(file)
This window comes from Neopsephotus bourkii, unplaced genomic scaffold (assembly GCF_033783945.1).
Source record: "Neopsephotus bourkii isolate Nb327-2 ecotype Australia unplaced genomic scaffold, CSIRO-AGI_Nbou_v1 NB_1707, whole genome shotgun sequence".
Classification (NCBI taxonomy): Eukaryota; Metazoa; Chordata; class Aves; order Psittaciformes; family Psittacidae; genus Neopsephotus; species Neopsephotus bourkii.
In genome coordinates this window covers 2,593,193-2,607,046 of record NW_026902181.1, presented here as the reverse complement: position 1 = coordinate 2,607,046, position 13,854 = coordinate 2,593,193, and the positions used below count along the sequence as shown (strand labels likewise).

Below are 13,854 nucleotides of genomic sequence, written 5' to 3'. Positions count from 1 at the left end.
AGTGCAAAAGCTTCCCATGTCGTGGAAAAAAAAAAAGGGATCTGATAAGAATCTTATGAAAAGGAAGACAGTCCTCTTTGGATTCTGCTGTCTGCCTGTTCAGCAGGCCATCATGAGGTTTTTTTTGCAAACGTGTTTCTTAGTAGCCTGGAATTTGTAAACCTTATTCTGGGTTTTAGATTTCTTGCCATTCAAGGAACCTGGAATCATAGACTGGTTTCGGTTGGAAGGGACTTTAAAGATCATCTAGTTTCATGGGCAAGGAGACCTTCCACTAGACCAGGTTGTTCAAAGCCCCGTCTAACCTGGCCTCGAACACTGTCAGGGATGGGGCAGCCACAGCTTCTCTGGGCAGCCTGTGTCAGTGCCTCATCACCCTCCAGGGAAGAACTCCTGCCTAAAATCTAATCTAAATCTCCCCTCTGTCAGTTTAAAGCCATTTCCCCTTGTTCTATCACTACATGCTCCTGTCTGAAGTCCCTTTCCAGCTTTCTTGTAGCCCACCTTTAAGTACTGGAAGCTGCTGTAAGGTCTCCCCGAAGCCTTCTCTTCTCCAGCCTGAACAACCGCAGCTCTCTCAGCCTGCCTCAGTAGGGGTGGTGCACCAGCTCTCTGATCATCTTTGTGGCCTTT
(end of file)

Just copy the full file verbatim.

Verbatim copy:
This window comes from Neopsephotus bourkii, unplaced genomic scaffold (assembly GCF_033783945.1).
Source record: "Neopsephotus bourkii isolate Nb327-2 ecotype Australia unplaced genomic scaffold, CSIRO-AGI_Nbou_v1 NB_1707, whole genome shotgun sequence".
Classification (NCBI taxonomy): Eukaryota; Metazoa; Chordata; class Aves; order Psittaciformes; family Psittacidae; genus Neopsephotus; species Neopsephotus bourkii.
In genome coordinates this window covers 2,593,193-2,607,046 of record NW_026902181.1, presented here as the reverse complement: position 1 = coordinate 2,607,046, position 13,854 = coordinate 2,593,193, and the positions used below count along the sequence as shown (strand labels likewise).

Below are 13,854 nucleotides of genomic sequence, written 5' to 3'. Positions count from 1 at the left end.
AGTGCAAAAGCTTCCCATGTCGTGGAAAAAAAAAAAGGGATCTGATAAGAATCTTATGAAAAGGAAGACAGTCCTCTTTGGATTCTGCTGTCTGCCTGTTCAGCAGGCCATCATGAGGTTTTTTTTGCAAACGTGTTTCTTAGTAGCCTGGAATTTGTAAACCTTATTCTGGGTTTTAGATTTCTTGCCATTCAAGGAACCTGGAATCATAGACTGGTTTCGGTTGGAAGGGACTTTAAAGATCATCTAGTTTCATGGGCAAGGAGACCTTCCACTAGACCAGGTTGTTCAAAGCCCCGTCTAACCTGGCCTCGAACACTGTCAGGGATGGGGCAGCCACAGCTTCTCTGGGCAGCCTGTGTCAGTGCCTCATCACCCTCCAGGGAAGAACTCCTGCCTAAAATCTAATCTAAATCTCCCCTCTGTCAGTTTAAAGCCATTTCCCCTTGTTCTATCACTACATGCTCCTGTCTGAAGTCCCTTTCCAGCTTTCTTGTAGCCCACCTTTAAGTACTGGAAGCTGCTGTAAGGTCTCCCCGAAGCCTTCTCTTCTCCAGCCTGAACAACCGCAGCTCTCTCAGCCTGCCTCAGTAGGGGTGGTGCACCAGCTCTCTGATCATCTTTGTGGCCTTT